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Associative Political Culture in the Holy Roman EmpireUpper Germany, 1346-1521$
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Duncan Hardy

Print publication date: 2018

Print ISBN-13: 9780198827252

Published to Oxford Scholarship Online: September 2018

DOI: 10.1093/oso/9780198827252.001.0001

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The Age of Imperial Reform, c. 1486–1521

The Age of Imperial Reform, c. 1486–1521

Chapter:
(p.233) 12 The Age of Imperial Reform, c. 1486–1521
Source:
Associative Political Culture in the Holy Roman Empire
Author(s):

Duncan Hardy

Publisher:
Oxford University Press
DOI:10.1093/oso/9780198827252.003.0013

This final case study in associative political culture’s shaping of the evolving Holy Roman Empire examines the new legislation passed during the reign of King/Emperor Maximilian, which modern historians have often called ‘imperial reforms’. At the heart of the reform narrative is the idea that the Empire experienced a constitutional watershed around 1495/1500 as a set of new institutions was established through laws issued at the imperial diets, such as the so-called ‘eternal public peace’ (Ewiger Landfriede), the imperial chamber court (Reichskammergericht), and the imperial council (Reichsregiment). However, the functions and discourses of these institutions and the legislation that created them were remarkably similar to associative practices and documentation. Viewed from the perspective of the Upper German culture of multilateral assistance through stipulated mutual obligations and adjudication and negotiation at Tage, the outcomes of ‘imperial reform’ appear not as radical departures, but as iterations of deeply rooted structures and dynamics.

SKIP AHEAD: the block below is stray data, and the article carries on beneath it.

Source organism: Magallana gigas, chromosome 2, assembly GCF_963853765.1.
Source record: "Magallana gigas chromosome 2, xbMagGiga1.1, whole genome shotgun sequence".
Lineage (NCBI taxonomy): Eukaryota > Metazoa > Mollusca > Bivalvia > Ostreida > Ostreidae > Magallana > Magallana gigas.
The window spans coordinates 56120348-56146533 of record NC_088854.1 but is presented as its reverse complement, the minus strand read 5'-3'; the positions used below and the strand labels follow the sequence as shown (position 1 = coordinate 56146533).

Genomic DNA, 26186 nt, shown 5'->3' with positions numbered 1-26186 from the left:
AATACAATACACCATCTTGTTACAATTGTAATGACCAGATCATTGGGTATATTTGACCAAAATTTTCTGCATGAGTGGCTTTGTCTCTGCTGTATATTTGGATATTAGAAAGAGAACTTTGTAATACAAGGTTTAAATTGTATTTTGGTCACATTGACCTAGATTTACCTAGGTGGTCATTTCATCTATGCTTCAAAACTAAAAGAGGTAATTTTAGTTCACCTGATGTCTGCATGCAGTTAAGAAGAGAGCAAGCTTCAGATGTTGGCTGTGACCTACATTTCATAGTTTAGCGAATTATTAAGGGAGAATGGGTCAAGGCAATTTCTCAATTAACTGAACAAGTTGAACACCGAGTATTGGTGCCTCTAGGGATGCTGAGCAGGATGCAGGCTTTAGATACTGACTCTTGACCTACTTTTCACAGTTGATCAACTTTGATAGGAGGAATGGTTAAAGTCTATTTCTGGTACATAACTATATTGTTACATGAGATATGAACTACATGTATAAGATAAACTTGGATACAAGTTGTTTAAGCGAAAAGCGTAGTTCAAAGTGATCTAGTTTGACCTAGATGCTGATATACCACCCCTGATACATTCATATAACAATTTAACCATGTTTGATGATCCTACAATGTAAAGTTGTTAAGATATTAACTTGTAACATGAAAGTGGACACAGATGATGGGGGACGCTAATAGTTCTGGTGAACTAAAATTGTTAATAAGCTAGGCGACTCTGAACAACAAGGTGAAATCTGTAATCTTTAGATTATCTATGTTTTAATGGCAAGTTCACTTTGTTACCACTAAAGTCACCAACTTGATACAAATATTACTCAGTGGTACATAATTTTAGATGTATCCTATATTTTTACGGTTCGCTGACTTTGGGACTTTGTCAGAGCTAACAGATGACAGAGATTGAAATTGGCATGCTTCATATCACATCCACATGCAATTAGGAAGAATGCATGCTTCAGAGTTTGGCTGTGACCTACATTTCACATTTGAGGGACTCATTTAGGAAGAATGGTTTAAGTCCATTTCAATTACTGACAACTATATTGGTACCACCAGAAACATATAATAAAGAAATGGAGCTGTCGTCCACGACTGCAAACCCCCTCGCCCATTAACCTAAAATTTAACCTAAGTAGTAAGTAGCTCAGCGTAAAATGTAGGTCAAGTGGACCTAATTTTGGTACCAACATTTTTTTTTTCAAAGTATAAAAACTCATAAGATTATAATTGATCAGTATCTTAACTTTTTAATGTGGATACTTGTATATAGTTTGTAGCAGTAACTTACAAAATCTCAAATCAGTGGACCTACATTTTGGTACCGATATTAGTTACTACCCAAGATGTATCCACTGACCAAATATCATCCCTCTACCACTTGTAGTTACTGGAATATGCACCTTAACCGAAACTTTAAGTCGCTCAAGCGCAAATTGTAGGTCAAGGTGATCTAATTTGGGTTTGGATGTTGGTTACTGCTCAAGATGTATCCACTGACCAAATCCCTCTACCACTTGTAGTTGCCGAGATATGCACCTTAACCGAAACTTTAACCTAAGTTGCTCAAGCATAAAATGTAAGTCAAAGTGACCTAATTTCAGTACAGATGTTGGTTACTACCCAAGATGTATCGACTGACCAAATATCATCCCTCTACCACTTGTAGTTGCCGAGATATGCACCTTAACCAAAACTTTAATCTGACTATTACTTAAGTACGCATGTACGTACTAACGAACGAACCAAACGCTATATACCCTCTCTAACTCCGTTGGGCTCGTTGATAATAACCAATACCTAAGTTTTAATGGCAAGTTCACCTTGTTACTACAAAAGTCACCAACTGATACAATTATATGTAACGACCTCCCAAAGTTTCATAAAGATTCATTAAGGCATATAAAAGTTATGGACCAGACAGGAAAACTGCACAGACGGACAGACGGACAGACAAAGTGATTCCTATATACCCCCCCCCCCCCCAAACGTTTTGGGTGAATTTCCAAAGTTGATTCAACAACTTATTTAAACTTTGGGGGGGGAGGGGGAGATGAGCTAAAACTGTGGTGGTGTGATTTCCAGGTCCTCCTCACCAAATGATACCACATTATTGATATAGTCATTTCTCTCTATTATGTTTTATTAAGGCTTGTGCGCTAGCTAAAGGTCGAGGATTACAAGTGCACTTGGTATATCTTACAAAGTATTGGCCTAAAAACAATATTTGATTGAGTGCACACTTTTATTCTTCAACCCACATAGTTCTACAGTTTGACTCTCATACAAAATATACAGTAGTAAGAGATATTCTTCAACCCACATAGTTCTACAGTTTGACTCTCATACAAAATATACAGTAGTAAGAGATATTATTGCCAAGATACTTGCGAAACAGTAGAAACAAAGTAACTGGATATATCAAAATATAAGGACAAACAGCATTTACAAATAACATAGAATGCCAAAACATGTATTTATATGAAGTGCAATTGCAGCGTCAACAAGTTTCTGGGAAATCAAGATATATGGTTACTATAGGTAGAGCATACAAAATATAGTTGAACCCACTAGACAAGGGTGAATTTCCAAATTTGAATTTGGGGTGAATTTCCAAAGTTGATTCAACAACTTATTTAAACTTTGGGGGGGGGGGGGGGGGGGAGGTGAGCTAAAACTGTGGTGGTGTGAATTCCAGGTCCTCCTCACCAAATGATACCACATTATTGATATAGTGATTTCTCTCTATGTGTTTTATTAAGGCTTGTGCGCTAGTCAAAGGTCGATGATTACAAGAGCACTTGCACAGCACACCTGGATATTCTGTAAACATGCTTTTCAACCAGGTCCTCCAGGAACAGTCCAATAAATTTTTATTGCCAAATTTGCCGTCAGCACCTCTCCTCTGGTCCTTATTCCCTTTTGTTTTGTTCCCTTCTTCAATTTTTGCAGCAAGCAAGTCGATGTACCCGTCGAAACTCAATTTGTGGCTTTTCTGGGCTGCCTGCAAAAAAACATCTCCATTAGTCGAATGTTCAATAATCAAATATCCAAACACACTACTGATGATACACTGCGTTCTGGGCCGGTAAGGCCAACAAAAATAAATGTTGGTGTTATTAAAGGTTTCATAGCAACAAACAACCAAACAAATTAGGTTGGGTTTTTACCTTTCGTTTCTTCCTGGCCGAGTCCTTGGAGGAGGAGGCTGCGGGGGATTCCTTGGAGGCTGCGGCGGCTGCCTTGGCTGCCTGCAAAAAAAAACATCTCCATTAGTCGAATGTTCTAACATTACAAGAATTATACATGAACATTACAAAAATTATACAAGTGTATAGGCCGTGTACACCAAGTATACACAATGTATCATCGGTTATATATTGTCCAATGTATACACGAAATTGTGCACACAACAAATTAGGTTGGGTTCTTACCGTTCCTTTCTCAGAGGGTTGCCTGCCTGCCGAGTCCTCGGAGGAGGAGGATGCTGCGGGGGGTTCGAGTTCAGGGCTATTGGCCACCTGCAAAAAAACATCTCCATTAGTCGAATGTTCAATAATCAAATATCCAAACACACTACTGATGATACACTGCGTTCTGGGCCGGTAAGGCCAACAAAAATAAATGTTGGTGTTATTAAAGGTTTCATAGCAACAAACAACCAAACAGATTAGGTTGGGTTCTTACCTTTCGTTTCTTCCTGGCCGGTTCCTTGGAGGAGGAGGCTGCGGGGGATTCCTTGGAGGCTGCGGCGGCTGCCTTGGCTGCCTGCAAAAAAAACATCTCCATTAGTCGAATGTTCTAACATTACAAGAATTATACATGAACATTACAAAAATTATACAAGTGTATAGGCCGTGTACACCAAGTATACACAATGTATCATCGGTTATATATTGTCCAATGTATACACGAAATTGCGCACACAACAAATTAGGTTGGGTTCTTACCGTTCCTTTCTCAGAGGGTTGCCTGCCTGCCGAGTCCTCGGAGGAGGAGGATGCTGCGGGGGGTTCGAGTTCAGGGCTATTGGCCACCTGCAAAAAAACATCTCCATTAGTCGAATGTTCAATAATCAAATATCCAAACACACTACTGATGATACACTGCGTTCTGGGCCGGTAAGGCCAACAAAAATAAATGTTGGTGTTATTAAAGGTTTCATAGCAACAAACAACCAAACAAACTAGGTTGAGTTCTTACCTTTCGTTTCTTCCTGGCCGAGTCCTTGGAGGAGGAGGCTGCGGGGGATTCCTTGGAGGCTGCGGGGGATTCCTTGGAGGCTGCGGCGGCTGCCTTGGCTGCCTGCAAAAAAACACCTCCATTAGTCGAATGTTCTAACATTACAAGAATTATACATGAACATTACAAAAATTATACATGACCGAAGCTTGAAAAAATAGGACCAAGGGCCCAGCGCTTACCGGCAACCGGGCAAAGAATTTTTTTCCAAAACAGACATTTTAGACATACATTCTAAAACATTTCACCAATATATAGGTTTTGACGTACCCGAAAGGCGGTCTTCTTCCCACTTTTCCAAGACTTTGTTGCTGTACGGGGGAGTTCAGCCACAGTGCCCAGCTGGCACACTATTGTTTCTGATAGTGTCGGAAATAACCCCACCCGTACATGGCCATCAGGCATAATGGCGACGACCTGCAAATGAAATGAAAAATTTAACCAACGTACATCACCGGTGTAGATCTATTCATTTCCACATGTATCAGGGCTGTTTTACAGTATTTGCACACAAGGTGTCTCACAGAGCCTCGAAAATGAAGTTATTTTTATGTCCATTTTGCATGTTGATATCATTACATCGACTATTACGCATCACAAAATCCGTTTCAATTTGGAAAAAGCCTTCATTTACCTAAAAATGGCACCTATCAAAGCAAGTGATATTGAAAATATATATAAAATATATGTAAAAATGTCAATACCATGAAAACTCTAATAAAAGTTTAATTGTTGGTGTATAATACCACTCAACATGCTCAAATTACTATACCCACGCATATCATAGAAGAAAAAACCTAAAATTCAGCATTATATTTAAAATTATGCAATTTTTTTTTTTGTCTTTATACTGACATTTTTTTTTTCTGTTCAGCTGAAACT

Keywords:   imperial reform, Reichsreform, Emperor Maximilian, imperial diets, eternal public peace, Ewiger Landfriede, imperial chamber court, Reichsregiment, imperial circles, Reichskreise

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